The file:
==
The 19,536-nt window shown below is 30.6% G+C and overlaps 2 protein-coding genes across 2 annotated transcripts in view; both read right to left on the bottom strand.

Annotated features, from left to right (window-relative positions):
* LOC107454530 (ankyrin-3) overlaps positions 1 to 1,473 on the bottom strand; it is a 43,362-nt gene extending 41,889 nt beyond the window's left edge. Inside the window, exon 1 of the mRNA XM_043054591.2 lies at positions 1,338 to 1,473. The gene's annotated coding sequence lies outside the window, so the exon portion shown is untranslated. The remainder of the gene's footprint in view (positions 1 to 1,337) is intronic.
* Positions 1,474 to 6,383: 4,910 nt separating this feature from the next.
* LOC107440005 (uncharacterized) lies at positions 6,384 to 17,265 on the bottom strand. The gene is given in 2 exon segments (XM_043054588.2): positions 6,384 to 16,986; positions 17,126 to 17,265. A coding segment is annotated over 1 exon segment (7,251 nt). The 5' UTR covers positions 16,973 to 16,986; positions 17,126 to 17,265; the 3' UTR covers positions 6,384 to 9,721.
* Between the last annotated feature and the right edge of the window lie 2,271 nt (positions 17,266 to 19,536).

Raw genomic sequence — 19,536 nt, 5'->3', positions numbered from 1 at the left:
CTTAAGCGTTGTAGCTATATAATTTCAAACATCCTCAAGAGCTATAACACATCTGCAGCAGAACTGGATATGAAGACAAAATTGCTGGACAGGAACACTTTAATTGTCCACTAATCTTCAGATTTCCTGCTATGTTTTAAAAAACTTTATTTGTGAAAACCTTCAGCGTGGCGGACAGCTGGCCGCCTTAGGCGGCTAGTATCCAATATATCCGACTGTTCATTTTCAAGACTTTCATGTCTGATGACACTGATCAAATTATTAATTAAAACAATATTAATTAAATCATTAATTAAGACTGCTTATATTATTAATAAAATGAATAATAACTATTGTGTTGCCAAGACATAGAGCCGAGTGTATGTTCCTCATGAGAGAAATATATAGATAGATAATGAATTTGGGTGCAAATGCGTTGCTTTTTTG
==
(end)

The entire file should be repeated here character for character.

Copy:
The 19,536-nt window shown below is 30.6% G+C and overlaps 2 protein-coding genes across 2 annotated transcripts in view; both read right to left on the bottom strand.

Annotated features, from left to right (window-relative positions):
* LOC107454530 (ankyrin-3) overlaps positions 1 to 1,473 on the bottom strand; it is a 43,362-nt gene extending 41,889 nt beyond the window's left edge. Inside the window, exon 1 of the mRNA XM_043054591.2 lies at positions 1,338 to 1,473. The gene's annotated coding sequence lies outside the window, so the exon portion shown is untranslated. The remainder of the gene's footprint in view (positions 1 to 1,337) is intronic.
* Positions 1,474 to 6,383: 4,910 nt separating this feature from the next.
* LOC107440005 (uncharacterized) lies at positions 6,384 to 17,265 on the bottom strand. The gene is given in 2 exon segments (XM_043054588.2): positions 6,384 to 16,986; positions 17,126 to 17,265. A coding segment is annotated over 1 exon segment (7,251 nt). The 5' UTR covers positions 16,973 to 16,986; positions 17,126 to 17,265; the 3' UTR covers positions 6,384 to 9,721.
* Between the last annotated feature and the right edge of the window lie 2,271 nt (positions 17,266 to 19,536).

Raw genomic sequence — 19,536 nt, 5'->3', positions numbered from 1 at the left:
CTTAAGCGTTGTAGCTATATAATTTCAAACATCCTCAAGAGCTATAACACATCTGCAGCAGAACTGGATATGAAGACAAAATTGCTGGACAGGAACACTTTAATTGTCCACTAATCTTCAGATTTCCTGCTATGTTTTAAAAAACTTTATTTGTGAAAACCTTCAGCGTGGCGGACAGCTGGCCGCCTTAGGCGGCTAGTATCCAATATATCCGACTGTTCATTTTCAAGACTTTCATGTCTGATGACACTGATCAAATTATTAATTAAAACAATATTAATTAAATCATTAATTAAGACTGCTTATATTATTAATAAAATGAATAATAACTATTGTGTTGCCAAGACATAGAGCCGAGTGTATGTTCCTCATGAGAGAAATATATAGATAGATAATGAATTTGGGTGCAAATGCGTTGCTTTTTTG